There are perhaps a dozen of us living at the Ulpan and by the time classes end on Thursday afternoon, many of us are itching for a change of scenery, of food, and for a break from the routine, the cold rooms, the kvetchy weather and from each other. Many people take off for the weekend, and those who don't have other ways of managing: one woman has her hair done every week. After spending many hard-won hours waiting for, and using, the Internet last week plotting my escape, I hit the road on Friday morning.
Israelis have a reputation as lousy and dangerous drivers, but as a Boston driver who had a year-long apprenticeship in the passenger seat of numerous Mexico City taxicabs, I felt equal to the challenge. I hopped into my rented Hyundai Getz and off I went, heading north on the coastal road, Highway 2. Accompanied by the lively sounds of Israeli pop music, I was Queen of the Road, zipping around the Holy Land in my cute car, feeling like a million bucks.
My first stop was Zichron Ya'akov (Remembrance of Jacob), a relatively affluent community in Israel's wine country, nestled in the hills with a view of the sea. My parking karma was in working order and, without much ado, I found a convenient spot. After browsing in several arty clothing boutiques I realized I was hungry and started to investigate restaurants. I guess part of me was still dying for dessert, as I found myself tempted by the Motek (Sweet) Cafe, with its hot pink decor and a luscious pastry case. Forget a real lunch, I was going for the cheese cake, a substantial wedge accompanied by raspberry sauce and a lemon wedge. To wash it down I ordered a dark hot chocolate, which arrived as a cup of steamed milk poured over chocolate chips. I was skeptical of this concoction, but after the chocolate dissolved so did my doubts. Mmm! The indulgence, plus tip, set me back 50 shekels (about $12), a somewhat outrageous sum.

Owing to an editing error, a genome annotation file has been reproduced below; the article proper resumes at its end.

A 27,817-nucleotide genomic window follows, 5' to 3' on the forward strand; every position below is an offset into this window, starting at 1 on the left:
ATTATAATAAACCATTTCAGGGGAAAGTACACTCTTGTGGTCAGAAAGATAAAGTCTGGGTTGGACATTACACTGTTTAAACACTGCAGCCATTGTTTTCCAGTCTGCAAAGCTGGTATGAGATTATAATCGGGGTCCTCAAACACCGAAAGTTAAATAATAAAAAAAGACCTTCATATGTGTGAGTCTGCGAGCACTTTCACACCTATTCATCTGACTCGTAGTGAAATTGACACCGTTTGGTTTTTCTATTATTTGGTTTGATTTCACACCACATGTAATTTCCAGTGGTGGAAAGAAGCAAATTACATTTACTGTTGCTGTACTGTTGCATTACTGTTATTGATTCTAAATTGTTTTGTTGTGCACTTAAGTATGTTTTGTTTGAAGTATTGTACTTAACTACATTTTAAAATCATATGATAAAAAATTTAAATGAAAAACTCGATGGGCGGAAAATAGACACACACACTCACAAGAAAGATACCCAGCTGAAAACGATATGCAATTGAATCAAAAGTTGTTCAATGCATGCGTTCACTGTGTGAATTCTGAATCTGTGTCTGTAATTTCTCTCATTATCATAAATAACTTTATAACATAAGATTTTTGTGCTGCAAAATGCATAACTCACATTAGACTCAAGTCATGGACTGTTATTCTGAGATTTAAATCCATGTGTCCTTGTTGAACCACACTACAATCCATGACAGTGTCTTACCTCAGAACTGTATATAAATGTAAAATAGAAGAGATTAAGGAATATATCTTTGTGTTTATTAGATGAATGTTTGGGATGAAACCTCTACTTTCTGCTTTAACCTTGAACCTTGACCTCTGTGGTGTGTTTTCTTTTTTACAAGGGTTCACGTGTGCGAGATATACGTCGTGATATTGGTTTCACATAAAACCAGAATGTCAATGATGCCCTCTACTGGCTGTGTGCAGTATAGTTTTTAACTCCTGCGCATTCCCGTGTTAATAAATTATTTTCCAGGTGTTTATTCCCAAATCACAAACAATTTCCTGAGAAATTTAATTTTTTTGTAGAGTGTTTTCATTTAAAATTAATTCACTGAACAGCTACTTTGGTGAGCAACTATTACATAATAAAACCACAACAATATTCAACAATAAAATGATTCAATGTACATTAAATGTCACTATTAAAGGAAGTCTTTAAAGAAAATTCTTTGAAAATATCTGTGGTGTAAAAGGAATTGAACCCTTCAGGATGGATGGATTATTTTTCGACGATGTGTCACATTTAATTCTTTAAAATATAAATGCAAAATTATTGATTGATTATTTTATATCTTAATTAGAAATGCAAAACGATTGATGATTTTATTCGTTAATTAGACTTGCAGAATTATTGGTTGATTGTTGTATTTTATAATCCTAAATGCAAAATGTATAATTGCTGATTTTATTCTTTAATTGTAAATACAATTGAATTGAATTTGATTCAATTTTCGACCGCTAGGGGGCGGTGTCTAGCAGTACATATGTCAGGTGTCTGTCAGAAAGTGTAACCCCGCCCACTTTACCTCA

Forget Ya'akov....I think I'll remember this town as Zichron Cheesecake.
Satisfied, and with the rain beginning anew, I started up the car and headed further into the hills, towards some Druze villages. The road wound its way upward through olive groves and before long I spotted a roadside stand, marked by an Israeli flag. By the time I realized I wanted to check it out I couldn't safely stop, so I drove further and made a U-turn. It turned out to be one of the first of many similar stands along the road where the Druze sell their olives, special yogurt cheese and pickled vegetables, and make their famous Druze Pita, a delicious flat round bread filled with cheese, rolled into a wrap, and baked over hot coals.
To be continued.....